It is a beautiful Spring morning. You are waiting in line to get your picture taken with a man in an Easter Bunny costume, as an amusing gift for your friends. When you get to the head of the line, the bunny says, “My! You are a very big child.”

“Oh!” you laugh, “I am not a child. I am just doing this as an amusing gift for my friends. I am actually a calculus student.”

“What a sweet and precocious word to use, ‘calculus’, did you learn that word from your older sister or brother?”

“No,” you protest. “I really AM a calculus student. Why, just yesterday I learned all about Taylor series.”

“Taylor series? How cute! That is… if you think it is cute to learn about LIES!” The person in the Easter Bunny costume is none other than your wild-eyed hungry looking tormentor!

While you are frozen on his lap in horror, he asks you, “Please tell me, if you will, what is the solution to this integral?

Out of sheer reflex you answer his simple question. “The integral diverges. It doesn’t go to any finite number.”

“Bad person being mean to Easter Bunny!” says the little girl in line behind you.

The stranger ignores her. “How about these two?”

Leaving aside the question of how he can talk in math notation, you think for a moment, and then say “They both diverge. In fact, any polynomial like that is going to diverge, going off to infinity. It doesn’t matter what the denominators of the coefficients are.”

“So you are saying that; no matter how large *k* gets, this is true?”

“Well… yes.”

Several angry children are throwing chocolate eggs at you. He continues to talk in math notation: “But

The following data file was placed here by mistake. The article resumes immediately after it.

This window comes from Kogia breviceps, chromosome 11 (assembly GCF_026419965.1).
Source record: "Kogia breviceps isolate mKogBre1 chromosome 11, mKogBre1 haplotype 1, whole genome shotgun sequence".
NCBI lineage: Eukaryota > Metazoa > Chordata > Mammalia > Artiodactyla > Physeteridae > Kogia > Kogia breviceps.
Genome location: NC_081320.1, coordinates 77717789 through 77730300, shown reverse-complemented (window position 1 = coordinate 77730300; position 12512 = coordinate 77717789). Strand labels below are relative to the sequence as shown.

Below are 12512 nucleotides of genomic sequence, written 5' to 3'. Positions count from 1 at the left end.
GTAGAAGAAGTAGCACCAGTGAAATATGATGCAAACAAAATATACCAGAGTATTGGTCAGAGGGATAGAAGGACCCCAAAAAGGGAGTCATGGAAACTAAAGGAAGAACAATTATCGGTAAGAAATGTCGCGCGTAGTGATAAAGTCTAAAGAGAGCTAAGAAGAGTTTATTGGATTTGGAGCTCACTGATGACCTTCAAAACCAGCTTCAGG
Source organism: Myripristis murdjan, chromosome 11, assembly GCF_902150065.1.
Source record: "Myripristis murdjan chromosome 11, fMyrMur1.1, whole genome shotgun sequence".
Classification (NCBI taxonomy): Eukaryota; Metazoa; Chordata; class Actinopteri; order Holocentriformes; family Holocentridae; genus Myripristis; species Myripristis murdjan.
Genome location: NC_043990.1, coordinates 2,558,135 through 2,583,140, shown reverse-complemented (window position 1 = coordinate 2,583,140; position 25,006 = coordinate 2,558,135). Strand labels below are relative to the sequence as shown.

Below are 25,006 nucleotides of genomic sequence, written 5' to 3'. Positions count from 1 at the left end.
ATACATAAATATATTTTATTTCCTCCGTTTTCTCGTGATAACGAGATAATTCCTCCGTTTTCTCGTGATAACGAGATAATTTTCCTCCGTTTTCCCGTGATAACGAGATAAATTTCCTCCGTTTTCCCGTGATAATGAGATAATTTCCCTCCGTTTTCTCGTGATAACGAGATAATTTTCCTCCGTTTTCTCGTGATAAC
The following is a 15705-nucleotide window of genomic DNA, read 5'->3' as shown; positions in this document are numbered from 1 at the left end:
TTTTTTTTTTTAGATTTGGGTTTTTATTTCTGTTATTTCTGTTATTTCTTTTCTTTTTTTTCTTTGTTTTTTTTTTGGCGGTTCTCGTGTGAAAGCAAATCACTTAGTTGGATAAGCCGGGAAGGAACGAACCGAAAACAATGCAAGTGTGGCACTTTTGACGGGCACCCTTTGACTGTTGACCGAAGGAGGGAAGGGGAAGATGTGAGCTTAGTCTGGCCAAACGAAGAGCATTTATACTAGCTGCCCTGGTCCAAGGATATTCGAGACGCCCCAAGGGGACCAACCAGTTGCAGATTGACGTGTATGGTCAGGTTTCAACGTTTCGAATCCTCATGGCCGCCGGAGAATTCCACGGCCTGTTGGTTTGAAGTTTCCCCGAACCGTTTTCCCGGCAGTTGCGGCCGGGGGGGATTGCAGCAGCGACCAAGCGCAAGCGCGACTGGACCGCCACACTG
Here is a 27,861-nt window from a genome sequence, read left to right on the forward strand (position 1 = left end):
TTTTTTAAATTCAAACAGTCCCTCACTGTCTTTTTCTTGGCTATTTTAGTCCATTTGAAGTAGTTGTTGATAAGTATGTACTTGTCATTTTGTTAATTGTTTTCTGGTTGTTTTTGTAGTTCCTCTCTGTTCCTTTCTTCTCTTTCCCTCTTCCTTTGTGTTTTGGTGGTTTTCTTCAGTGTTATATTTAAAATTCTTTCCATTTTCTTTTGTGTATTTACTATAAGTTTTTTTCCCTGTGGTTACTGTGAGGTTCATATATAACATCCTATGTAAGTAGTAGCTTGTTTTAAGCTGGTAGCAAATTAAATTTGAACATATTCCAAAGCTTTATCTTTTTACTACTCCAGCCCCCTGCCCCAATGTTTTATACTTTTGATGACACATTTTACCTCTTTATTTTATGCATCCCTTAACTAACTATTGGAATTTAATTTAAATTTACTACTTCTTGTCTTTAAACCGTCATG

and that would make

But

So infinity is equal to one! Now get off my lap!” As hundreds of children “Boo” you, you walk away, thinking aboutĀ that integral. The faux Easter Bunny has just proved that one is equal to infinity! Can this be true? Does it no longer “take one to know one”? Does this mean that all monotheists have suddenly become pantheistic? Or is there a chance, however small, that ourĀ hare-y friend has made a mistake? Find the error.

Find the error.

- Find the error: Differentiation
- Find the error: L’Hopital’s Rule
- Find the error: Related Rates
- Find the error: Fundamental Theorem of Calculus
- Find the error: U-substitution
- Find the error: Integration by Parts (part 1)
- Find the error: Integration by Parts (part 2)
- Find the error: Trigonometric Integration
- Find the error: Taylor Series
- Find the error: Improper Integrals and Taylor Series
- Find the error: Separation of Variables
- Find the error: Separation of Variables – Exponential Growth
- Find the error: Solutions
- Find the error: Credits